If your physical RAM starts to fill up, Windows uses what's called a page file or swap file. This is a dedicated portion of your hard drive that acts like RAM. If you have enough RAM in your computer, you should rarely ever see the page file take effect. However, relying on it often will affect performance, as hard drives are much slower than RAM (especially if you don't have a solid-state drive).

Whenever you use a tool to show what's taking up space on your computer, chances are the page file takes up several gigabytes. You might be tempted to disable it to save space, but that's not a good idea. Without a page file, when your RAM maxes out, programs might start crashing instead of swapping into that extra memory.

Windows lets you manage that virtual memory if you really must, but most users should let the operating system manage this automatically. If you've got memory problems, the solution is to add more RAM to your system.

4. System Volume Information

Located at C:\System Volume Information (It's hidden if Hide protected operating system files is checked.)

Another large folder that doesn't have an obvious purpose, the System Volume Information folder actually contains several important Windows functions. In fact, when you try to access it, Windows will give you an Access Denied error.

This folder contains the System Restore points which your computer creates so you can jump back in time. To decrease this folder's size, you can type Restore Point into the Start Menu and click Create a Restore Point. In this window, click your C: drive and choose Configure. You can slide the Max Usage bar to a certain amount to reduce the space that System Restore uses, but beware that this decreases your options if you need to do a restoration in the future.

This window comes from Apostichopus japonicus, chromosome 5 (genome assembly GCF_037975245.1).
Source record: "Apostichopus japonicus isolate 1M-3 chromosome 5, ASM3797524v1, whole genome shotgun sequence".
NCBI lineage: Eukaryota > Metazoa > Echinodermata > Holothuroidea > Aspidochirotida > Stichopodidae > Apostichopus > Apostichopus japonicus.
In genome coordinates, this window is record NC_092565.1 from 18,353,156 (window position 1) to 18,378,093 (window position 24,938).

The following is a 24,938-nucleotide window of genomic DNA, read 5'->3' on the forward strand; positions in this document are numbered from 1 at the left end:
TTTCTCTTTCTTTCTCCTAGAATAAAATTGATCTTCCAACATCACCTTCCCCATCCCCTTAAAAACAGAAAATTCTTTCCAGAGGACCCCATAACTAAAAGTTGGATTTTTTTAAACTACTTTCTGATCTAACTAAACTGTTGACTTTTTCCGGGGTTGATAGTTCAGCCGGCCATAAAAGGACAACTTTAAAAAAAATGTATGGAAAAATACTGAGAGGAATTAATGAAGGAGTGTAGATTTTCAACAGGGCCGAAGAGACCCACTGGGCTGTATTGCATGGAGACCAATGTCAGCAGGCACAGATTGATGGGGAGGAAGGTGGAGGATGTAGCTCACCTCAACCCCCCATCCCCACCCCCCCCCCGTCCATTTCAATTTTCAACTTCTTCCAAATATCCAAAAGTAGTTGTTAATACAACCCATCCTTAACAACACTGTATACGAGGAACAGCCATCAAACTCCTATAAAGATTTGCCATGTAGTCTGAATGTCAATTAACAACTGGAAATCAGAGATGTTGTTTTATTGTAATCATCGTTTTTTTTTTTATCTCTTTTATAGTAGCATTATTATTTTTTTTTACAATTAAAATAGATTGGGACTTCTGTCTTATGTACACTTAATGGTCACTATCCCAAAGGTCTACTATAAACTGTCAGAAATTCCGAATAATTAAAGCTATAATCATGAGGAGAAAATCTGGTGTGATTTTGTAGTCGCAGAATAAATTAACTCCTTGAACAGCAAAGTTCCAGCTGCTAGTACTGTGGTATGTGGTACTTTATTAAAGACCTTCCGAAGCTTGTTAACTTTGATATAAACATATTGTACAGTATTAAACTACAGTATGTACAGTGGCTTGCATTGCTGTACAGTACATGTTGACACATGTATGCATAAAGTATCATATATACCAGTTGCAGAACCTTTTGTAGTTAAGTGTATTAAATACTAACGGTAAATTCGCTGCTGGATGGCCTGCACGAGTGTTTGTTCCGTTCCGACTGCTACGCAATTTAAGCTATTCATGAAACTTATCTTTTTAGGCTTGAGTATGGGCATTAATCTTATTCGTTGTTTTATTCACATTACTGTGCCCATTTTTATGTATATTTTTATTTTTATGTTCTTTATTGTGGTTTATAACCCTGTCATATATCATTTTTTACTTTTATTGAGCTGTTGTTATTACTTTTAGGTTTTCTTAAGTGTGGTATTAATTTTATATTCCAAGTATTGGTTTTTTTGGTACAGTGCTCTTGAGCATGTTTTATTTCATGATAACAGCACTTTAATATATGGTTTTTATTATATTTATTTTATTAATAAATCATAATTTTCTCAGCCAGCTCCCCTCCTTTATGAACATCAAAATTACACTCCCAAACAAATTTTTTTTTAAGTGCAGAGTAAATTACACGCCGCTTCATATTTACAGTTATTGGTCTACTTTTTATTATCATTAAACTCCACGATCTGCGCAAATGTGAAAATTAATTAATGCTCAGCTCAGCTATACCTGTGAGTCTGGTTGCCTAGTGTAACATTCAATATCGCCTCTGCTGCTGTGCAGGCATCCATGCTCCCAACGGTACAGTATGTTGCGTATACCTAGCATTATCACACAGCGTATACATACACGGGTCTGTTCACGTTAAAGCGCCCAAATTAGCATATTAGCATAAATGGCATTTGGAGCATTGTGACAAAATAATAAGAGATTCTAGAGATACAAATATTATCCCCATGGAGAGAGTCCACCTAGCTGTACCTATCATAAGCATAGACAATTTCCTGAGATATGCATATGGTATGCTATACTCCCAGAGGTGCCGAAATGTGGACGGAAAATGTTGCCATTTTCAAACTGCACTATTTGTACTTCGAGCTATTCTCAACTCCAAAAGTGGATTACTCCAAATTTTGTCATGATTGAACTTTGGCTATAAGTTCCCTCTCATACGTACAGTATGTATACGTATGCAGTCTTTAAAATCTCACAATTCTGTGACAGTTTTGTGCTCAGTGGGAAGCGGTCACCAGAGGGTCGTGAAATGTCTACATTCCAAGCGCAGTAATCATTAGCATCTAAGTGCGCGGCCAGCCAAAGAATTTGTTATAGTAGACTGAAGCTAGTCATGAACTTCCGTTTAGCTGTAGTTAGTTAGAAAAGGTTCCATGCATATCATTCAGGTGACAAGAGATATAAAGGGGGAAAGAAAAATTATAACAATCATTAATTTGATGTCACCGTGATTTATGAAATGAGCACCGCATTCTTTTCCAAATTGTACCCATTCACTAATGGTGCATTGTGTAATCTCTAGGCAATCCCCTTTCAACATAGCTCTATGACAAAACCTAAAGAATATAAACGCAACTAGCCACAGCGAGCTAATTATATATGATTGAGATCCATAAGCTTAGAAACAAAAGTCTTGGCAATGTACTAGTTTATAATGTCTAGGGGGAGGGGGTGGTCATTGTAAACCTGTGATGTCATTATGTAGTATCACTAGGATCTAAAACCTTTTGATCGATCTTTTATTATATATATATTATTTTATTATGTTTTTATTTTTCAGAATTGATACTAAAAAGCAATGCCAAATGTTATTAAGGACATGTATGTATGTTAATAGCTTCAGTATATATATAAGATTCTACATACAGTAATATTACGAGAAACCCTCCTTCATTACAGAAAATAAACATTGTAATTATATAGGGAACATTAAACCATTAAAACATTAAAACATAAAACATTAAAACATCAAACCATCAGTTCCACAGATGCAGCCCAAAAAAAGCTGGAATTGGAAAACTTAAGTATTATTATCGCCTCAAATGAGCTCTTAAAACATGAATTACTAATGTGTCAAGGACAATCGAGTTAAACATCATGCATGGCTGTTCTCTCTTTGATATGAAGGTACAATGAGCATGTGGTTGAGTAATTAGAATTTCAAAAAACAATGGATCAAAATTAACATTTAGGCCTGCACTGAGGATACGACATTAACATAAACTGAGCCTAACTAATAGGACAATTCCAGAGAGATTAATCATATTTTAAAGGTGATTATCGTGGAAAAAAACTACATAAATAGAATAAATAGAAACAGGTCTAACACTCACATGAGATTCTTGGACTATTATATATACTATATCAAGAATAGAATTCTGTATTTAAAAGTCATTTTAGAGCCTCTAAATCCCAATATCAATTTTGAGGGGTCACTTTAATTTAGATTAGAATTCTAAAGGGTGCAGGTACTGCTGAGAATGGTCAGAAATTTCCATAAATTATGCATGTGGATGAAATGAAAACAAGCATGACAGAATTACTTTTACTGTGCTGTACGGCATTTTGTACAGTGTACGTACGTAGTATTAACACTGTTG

Aside from restore points, System Volume Information also includes data that Windows uses to index your drives. Without this, searches that take an instant would slow to a crawl. It also holds the Volume Shadow Copy service that's required for file backups.

Like other important folders, you should stay away from this one. Don't try to gain access to it or make changes — Windows needs its contents for healthy performance and there's no reason for you to edit it.

5. WinSxS

Located at C:\Windows\WinSxS

WinSxS stands for Windows Side By Side and was created in response to an issue that made working with Windows 9x versions a pain. The colloquial term "DLL Hell" describes the problems that arise when dynamic link library (DLL) files conflict, duplicate, or break.

To fix this, Microsoft started using the WinSxS folder to collect multiple versions of every DLL and load them on demand when Windows runs a program. This increases compatibility, such as when a program needs access to an older DLL that's no longer part of Windows.


The longer you use Windows, the bigger this folder becomes. As you might guess, trying to pick and choose files to delete out of this is a bad idea. You shouldn't ever visit this folder directly; instead, use the Disk Cleanup tool to clear out unneeded files.

Hands off!

Windows keeps many folders hidden for a reason. The average user doesn't have any reason to touch these resources directly, as Windows provides ways to manage them that won't risk damage to your system. When you see a file in a hidden folder that you don't know about, it's best to Google it first so you don't get into trouble. Make sure you're keeping good backups so you can recover if something ever goes wrong!

Related Post :

Comments

Post a comment

Login To Comment